Invasion or diplomacy? Biden says Russian invasion of Ukraine still possible, but chance for diplomacy remains
A further Russian invasion into Ukrainian territory remains distinctly possible, but Russia should instead choose diplomacy to avoid war, U.S. President Joe Biden said on Feb. 15 during a briefing to provide an update on the Russia crisis.
Biden stressed that the United States, along with its allies and partners, were ready to conduct diplomacy with Russia to improve stability and security in Europe as a whole.
“This weekend I spoke again with President Putin to make clear that we are ready to keep pursuing high-level diplomacy to reach written understandings among Russia, the United States, and the nations of Europe to address legitimate security concerns if that’s what — his wish. Their security concerns and ours,” he said.
The U.S. president emphasized that “as long as there is hope of a diplomatic resolution that prevents the use of force and avoids the incredible human suffering that would follow, we will pursue it.”
“Yesterday, the Russian government publicly proposed to continue the diplomacy. I agree. We should give the diplomacy every chance to succeed. I believe there are real ways to address our respective security concerns,” said Biden.
At the same time, he pointed out that there had been no confirmation yet that Russian military units were returning to their home bases, in contrast to a Russian Defense Ministry statement on Feb. 15 that some military units were leaving their positions near Ukraine.
“Indeed, our analysts indicate that they remain very much in a threatening position. And the fact remains: Right now, Russia has more than 150,000 troops encircling Ukraine in Belarus and along Ukraine’s border,” Biden said.
He also commented on Russia’s demand that NATO should not expand to the east and provide membership to Ukraine.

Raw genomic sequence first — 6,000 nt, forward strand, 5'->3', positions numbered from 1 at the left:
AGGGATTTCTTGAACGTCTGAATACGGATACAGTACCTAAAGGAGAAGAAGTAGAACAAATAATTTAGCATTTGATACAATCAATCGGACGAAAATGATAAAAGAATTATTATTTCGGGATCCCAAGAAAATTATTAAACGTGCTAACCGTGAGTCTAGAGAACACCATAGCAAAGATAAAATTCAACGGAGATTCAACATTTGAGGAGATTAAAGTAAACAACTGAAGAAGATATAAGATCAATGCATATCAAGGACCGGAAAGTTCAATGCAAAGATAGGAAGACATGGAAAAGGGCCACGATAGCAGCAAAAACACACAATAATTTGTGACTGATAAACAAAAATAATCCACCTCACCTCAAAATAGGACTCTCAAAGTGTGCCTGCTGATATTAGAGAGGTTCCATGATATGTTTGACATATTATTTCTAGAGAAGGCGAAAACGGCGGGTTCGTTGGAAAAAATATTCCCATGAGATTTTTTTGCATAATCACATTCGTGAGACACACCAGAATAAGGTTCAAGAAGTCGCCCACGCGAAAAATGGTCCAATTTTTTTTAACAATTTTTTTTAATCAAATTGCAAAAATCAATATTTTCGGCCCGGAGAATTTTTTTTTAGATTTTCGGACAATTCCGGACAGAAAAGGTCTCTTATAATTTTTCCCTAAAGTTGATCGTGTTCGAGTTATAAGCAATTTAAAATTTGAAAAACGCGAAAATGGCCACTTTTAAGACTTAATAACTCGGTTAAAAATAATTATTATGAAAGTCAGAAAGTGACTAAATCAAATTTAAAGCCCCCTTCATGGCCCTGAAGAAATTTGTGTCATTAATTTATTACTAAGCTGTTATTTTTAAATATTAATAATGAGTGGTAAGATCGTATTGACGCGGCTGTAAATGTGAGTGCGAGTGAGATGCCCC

In this regard, Biden stressed that the United States would not sacrifice basic principles.
“Nations have a right to sovereignty and territorial integrity. They have the freedom to set their own course and choose with whom they will associate.”
As for the sanctions Russia may face if it further invades Ukraine, Biden said that “the United States and our Allies and partners around the world are ready to impose powerful sanctions on (and) export controls, including actions that did not – we did not pursue when Russia invaded Crimea and eastern Ukraine in 2014.”
“We will put intense pressure on their largest and most significant financial institutions and key industries,” he said, adding that these measures would apply to the Nord Stream-2 pipeline that should bring natural gas from Russia to Germany.
However, the U.S. president stressed that he would not send U.S. servicemen to fight Russia in Ukraine, but would defend every inch of NATO territory with the full force of U.S. power, and that the United States would conduct military exercises to enhance defensive readiness.
Russia’s potential invasion of Ukraine
On Feb. 11, the Reuters international news agency reported that U.S. President Joe Biden met his national security advisers in the White House Situation Room late on Feb. 10 to discuss Russia’s ongoing military buildup around Ukraine.
A source familiar with the meeting said that rhetoric from Moscow is hardening. Russia has sailed six warships into the Black Sea and added more military equipment to Belarus, leading U.S. officials to believe the crisis appears to be reaching a critical point.
Meanwhile, Ukrainian President Volodymyr Zelensky has again said that the Ukrainian government has “everything under control.”
On Feb. 11, U.S. Secretary of State Antony Blinken said that the U.S. government “continue to see very troubling signs of Russian escalation, including new forces arriving at the Ukrainian border.”
He warned that Russia could launch an invasion at any time, including during the Winter Olympics in Beijing.
The U.S.-based Politico political media outlet also reported on Feb. 11 that U.S. President Joe Biden told Western leaders that Russia would start a physical assault on Ukraine as soon as Feb. 16.
Russia in turn accused the Western media of a “large-scale disinformation campaign.”
Russia has deployed about 140,000 troops and equipment on the border with Ukraine.
While officially denying its intention to carry out a large-scale invasion of Ukraine, Russia continues to provide arms and orders to its proxy groups in non-government controlled regions of Donetsk and Luhansk Oblasts.
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